The Divine Providence by Rabbi Haim Kanievsky, from the "Orchot Yosher"


Translated by Ralph Anzarouth and an anonymous friend

The Divine Providence

We have seen in every generation the blessed Lord's providence over the righteous to save them from every evil and to bless them as is said (Psalm 34, 8): "The angel of the Lord encamped around those who fear Him, and saves them". It is further related concerning Nachum Ish Gam Zu, whose bed was in an unstable house, that he said to those who were with him (Talmud Bavli, tractate Taanit 21a): "My sons, first remove the other effects from the house and afterwards remove my bed, since you can be assured that as long as I am in the house, it will not fall". In a similar vein, it is told there (folio 20b) concerning Rav Ada bar Ahava, that Rav Huna sent him into an unstable house in order to remove the wine from it , since he was certain that as long as [Rav Ada bar Ahava] was in the house, it would not fall, and this was indeed the case.

A further example (ibid. folio 21b): "There was a plague in the town of Sura, but it did non affect the neighborhood of Rav. It was inferred that this was due to the numerous merits of Rav. It subsequently appeared to them in a dream that this did not need the numerous merits of Rav, and it was due to the merits of a man who used to lend [his] tools for digging graves. In the town of Drokrat was a conflagration which did not affect the neighborhood of Rav Huna. It was inferred that this was due to the numerous merits of Rav Huna. It subsequently appeared to them in a dream that this did not need the numerous merits of Rav, and it was due to the merits of a woman who used to heat up her oven so that her neighbors could use it."

The Gaon Rabbi Yitzchak Melzen of blessed memory said, in his commentary on the Siddur of the Vilna Gaon: what does it matter if he had so many merits, since this does not exclude this salvation from his merit? The answer is given in the name of the Yaarot Dvash and the Ohaley Yaakov, that since it is already been said (Talmud Bavli, tractate Baba Batra 60a) "Since, once the destructive force has been released, it does not distinguish between the righteous person and the evil person", this relates to someone not perfectly righteous, whereas the perfectly righteous will not be affected, as it is said (Psalm 91, 7): "A thousand will be stationed at your side, and ten thousand at your right hand; but it will not approach you". So that in the case of that person, whose merits were not so great, it was necessary to save the whole neighborhood in order that he would not be harmed. We have also found (Talmud Bavli, tractate Sanhedrin 67b) that a certain woman sought to take earth from under the feet of Rabbi Hanina1. He said to her: "If that will help you, go ahead, since it is written (Devarim 4, 35): 'There is nothing but Him'2!" This could be refuted, since Rabbi Yochanan said [there]: why witchcraft is called "Kshafim? Since these acts reject the Heavenly host3. The teaching is that Rabbi Hanina's case was different, since his merits were numerous and he did not fear it.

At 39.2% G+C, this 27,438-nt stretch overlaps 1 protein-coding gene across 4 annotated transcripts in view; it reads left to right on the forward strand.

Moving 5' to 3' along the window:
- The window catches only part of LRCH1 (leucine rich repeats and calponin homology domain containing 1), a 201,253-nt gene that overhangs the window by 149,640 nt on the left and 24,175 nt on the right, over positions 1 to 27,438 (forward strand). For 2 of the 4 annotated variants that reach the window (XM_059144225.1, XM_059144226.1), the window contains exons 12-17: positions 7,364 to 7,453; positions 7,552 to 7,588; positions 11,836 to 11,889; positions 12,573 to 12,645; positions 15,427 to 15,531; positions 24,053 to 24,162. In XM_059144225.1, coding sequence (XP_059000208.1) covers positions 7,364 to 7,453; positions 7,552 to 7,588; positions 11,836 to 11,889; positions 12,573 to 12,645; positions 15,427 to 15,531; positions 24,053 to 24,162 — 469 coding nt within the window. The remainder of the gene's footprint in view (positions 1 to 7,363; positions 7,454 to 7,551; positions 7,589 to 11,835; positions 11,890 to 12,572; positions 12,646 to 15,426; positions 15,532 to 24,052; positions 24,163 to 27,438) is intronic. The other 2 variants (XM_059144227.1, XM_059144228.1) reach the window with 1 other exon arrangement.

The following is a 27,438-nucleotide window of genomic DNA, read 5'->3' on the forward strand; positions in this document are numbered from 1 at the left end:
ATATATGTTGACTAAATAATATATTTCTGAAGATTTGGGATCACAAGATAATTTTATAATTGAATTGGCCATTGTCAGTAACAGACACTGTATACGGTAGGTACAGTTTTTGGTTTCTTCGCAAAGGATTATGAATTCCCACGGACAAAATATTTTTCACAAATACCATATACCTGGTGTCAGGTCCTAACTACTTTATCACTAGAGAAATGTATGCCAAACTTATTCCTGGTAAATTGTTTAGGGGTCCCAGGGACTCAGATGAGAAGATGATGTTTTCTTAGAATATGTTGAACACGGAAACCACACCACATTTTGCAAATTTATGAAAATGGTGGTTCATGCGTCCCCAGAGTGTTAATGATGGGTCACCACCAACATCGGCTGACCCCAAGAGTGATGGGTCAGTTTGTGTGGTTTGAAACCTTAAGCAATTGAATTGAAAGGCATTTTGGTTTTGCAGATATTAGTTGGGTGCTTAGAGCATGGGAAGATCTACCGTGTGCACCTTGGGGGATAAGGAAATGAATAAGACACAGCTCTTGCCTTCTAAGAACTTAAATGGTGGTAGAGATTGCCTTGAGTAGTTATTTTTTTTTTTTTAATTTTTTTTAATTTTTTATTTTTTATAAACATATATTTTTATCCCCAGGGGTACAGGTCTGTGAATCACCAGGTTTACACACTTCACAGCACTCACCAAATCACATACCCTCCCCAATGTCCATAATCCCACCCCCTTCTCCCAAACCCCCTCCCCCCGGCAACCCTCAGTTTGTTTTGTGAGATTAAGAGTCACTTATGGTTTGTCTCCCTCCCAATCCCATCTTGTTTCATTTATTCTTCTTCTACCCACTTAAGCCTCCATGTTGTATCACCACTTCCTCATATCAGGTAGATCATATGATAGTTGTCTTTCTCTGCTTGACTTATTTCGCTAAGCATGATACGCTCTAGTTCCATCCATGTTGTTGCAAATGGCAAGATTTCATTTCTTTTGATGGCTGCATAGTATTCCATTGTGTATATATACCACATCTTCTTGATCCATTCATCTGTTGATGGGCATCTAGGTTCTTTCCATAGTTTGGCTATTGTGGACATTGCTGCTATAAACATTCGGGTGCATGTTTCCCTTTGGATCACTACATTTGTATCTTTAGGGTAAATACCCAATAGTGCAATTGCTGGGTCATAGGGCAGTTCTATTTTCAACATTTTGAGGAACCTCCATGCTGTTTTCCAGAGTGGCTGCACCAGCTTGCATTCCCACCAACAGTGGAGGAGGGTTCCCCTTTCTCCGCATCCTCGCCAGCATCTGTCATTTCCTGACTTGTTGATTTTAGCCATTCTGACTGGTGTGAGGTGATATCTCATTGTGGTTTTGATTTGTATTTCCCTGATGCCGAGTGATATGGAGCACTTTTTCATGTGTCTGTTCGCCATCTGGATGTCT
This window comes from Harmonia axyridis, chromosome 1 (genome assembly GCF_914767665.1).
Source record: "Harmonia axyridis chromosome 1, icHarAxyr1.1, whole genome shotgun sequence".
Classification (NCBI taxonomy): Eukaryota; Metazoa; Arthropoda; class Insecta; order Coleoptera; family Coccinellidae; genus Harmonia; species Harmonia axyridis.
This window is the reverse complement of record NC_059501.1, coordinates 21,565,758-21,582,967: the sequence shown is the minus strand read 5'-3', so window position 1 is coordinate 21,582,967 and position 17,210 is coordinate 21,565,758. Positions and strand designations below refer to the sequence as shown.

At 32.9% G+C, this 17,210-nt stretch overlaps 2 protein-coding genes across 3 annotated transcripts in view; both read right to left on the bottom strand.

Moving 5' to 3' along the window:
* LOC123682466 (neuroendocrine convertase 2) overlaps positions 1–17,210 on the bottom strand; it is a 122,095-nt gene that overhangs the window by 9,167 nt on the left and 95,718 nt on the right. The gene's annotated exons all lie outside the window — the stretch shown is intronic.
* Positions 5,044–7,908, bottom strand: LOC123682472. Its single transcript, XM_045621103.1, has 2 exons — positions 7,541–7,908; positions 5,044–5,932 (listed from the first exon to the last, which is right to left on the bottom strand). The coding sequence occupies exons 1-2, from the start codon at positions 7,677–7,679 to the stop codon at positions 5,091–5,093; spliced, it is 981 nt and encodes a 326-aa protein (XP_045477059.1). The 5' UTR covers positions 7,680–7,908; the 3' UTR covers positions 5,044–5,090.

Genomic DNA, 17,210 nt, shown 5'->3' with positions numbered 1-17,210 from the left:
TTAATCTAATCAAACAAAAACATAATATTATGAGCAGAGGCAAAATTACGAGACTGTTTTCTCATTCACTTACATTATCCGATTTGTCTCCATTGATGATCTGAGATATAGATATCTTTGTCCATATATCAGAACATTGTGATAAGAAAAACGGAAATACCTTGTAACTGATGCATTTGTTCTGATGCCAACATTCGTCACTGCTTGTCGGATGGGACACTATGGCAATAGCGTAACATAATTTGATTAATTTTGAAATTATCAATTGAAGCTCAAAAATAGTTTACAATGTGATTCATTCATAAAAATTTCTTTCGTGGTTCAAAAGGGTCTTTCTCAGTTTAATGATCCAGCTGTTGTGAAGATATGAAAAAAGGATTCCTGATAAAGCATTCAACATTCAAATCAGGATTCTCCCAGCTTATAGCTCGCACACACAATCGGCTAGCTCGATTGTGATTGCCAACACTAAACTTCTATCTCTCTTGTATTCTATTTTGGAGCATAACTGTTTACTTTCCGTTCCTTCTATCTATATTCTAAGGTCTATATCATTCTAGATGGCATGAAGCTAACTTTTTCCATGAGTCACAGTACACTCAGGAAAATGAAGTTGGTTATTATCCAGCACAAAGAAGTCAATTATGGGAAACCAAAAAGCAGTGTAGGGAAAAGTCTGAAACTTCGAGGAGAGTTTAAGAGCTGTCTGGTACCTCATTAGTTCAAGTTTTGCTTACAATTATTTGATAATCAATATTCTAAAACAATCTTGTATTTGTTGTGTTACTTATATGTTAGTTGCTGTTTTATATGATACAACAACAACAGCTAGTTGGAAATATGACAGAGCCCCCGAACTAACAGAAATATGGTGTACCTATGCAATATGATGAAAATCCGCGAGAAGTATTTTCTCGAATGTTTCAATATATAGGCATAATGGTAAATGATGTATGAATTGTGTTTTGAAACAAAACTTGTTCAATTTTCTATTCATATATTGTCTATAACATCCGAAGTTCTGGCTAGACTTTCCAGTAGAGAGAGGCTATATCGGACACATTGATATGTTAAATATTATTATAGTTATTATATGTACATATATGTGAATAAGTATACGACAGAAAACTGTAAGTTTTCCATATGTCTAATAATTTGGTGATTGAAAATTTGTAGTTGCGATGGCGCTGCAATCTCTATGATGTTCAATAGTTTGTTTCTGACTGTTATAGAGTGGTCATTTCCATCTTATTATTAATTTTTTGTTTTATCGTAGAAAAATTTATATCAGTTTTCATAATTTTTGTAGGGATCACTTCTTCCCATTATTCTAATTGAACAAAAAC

We further learn (Talmud Bavli, tractate Kiddushin 29b) that there was one a harmful spirit in the house of learning of Abaye that would harm the students even when they would enter in pairs and during the day. He ordered the students to make certain that Rav Acha bar Yaakov would spend the night [in the house of study] and he would certainly kill the spirit. And this is what indeed happened, see the text for further study.

We also find similar cases with our early Sages, see Otzar Midrashim page 336, where it relates an instance in which a gentile wished to kill Rabbi Yehuda Hachassid. When he put his head through the window, the window closed around it and he could not extricate it, see the text for fuller details.

The Seder Hadorot (year 4865) relates an occurrence when a gentile came to kill Rashi and could not see him since he became invisible, see the text for the full account.